Decades ago I went to a club in Chicago to hear some local legends play. They were the venerable "old guys" that some of us younger players were supposed to be in awe of. I remember sitting there thinking that this was supposed to be really good; I was supposed to feel transported by this music. But the truth for me was that it didn't sound particularly good to me. The friend I was with summed it up pithily: "This music feels a lot better than it sounds." In other words, the rhythm section was happening but the soloists sounded pretty tired and uninteresting. Since then that criterion has been central to my ability to judge the music I play and the music I hear.
Sometimes the groove can be great, but the other aspects of the music are flaccid. The tune, singer or soloist can be boring or lame. So it feels good but doesn't sound very good. Or there can be a great composition or an inspired performance by an individual, but the rhythm section might not be clicking. Sounds good, feels bad. When you get both aspects of the music in the plus category, then you've got something extraordinary. Both of Miles' quintets are in this lofty category.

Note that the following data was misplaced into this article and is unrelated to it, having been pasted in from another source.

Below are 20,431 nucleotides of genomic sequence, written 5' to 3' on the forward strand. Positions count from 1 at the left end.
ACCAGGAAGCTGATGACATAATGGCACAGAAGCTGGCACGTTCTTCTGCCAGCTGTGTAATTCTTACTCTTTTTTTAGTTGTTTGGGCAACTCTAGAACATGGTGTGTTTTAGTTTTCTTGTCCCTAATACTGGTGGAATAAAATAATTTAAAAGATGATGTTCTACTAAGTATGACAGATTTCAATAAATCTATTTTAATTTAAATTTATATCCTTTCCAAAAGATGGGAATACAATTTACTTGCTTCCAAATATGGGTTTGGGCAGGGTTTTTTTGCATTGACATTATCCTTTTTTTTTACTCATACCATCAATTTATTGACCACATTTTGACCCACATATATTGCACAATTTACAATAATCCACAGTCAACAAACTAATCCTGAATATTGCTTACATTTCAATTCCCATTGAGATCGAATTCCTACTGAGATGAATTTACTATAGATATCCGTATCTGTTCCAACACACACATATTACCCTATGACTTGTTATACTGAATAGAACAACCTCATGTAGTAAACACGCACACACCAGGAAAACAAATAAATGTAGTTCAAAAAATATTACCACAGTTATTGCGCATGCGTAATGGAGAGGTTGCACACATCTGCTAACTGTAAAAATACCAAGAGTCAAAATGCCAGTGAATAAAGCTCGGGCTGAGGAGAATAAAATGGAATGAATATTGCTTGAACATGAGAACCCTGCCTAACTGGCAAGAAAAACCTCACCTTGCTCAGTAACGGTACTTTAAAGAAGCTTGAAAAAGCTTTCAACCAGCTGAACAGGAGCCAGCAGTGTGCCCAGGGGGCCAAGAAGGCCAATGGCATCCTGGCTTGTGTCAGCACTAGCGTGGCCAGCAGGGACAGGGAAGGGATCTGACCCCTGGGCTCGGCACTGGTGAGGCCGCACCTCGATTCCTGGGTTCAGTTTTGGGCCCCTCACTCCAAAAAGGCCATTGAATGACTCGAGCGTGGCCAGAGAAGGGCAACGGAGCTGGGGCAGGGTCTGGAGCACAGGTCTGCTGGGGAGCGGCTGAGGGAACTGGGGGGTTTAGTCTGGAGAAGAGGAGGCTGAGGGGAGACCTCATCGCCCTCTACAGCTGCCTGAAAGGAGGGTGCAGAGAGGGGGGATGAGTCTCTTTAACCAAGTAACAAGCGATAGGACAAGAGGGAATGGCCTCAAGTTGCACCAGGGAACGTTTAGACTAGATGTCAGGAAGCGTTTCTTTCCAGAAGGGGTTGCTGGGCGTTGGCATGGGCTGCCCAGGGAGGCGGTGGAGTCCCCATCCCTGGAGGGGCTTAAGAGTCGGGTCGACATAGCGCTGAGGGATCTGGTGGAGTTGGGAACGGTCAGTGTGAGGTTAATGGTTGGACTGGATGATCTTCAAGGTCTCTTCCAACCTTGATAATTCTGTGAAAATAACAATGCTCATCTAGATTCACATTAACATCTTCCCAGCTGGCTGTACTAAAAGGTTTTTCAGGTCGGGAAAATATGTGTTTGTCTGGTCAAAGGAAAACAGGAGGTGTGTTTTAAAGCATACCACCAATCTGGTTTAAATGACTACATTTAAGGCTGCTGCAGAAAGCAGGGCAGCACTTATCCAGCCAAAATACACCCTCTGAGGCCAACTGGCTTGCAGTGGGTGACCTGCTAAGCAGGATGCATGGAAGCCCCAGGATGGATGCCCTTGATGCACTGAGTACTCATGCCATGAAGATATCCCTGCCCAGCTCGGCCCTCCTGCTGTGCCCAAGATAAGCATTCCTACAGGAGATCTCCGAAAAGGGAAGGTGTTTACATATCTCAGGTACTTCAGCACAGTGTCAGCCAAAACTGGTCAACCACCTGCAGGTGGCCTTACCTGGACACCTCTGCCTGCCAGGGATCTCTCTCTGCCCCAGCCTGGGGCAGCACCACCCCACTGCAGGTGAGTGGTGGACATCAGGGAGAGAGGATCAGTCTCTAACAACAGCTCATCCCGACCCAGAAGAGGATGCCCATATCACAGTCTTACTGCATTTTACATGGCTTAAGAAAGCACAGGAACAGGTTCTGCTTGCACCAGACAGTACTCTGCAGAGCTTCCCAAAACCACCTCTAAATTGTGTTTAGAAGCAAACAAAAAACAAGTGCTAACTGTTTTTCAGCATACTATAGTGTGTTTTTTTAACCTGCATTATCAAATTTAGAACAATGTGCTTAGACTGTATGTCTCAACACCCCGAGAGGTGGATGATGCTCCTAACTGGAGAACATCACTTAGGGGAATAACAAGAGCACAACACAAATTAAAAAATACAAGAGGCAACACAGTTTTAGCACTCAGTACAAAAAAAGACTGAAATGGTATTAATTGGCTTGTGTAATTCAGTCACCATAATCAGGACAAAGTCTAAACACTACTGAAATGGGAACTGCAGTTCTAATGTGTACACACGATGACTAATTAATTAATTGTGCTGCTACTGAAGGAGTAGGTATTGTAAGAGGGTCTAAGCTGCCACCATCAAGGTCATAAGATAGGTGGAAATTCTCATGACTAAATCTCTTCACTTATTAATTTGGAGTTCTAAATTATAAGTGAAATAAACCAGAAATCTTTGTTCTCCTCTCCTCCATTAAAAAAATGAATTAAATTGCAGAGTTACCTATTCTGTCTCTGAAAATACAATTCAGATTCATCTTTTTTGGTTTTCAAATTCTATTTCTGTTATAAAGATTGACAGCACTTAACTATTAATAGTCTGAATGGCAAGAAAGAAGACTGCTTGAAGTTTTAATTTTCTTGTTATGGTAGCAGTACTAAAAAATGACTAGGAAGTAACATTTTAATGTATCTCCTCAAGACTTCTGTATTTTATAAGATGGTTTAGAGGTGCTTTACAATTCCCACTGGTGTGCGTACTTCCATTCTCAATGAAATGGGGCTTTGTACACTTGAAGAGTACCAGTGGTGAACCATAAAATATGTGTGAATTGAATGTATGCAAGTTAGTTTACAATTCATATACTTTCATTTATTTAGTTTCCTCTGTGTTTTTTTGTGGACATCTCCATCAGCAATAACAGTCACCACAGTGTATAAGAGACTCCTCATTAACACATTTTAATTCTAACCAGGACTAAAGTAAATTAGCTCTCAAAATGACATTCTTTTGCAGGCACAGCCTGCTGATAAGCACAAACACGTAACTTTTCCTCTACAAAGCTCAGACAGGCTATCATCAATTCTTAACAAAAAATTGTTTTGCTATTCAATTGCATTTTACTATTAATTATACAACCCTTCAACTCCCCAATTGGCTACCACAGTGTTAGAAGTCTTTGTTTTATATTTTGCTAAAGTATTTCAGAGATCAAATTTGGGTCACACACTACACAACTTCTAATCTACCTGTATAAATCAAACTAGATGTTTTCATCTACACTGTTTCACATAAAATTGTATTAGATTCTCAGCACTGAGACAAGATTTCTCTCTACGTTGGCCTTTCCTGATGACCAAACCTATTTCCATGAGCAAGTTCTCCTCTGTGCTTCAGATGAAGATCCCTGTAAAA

I've been playing this music for more than 30 years, so I do have an idea how it's supposed to sound and feel. As a bass player I'm primarily responsible for the feel side of things but I give almost equal mental bandwidth to the "sound" as well. I try to stay with the song form, play in tune, and shape good bass melodies, whether I'm accompanying or soloing.
There's an argument to be made that if it feels good (ie, if the rhythm section is taking care of business) then everything else will fall into place. I have witnessed that. But there are occasions when no amount of groove can compensate for an untalented horn player or singer.
So, this blog: I'm going for feel AND content, striving for a balance between readable and provocative.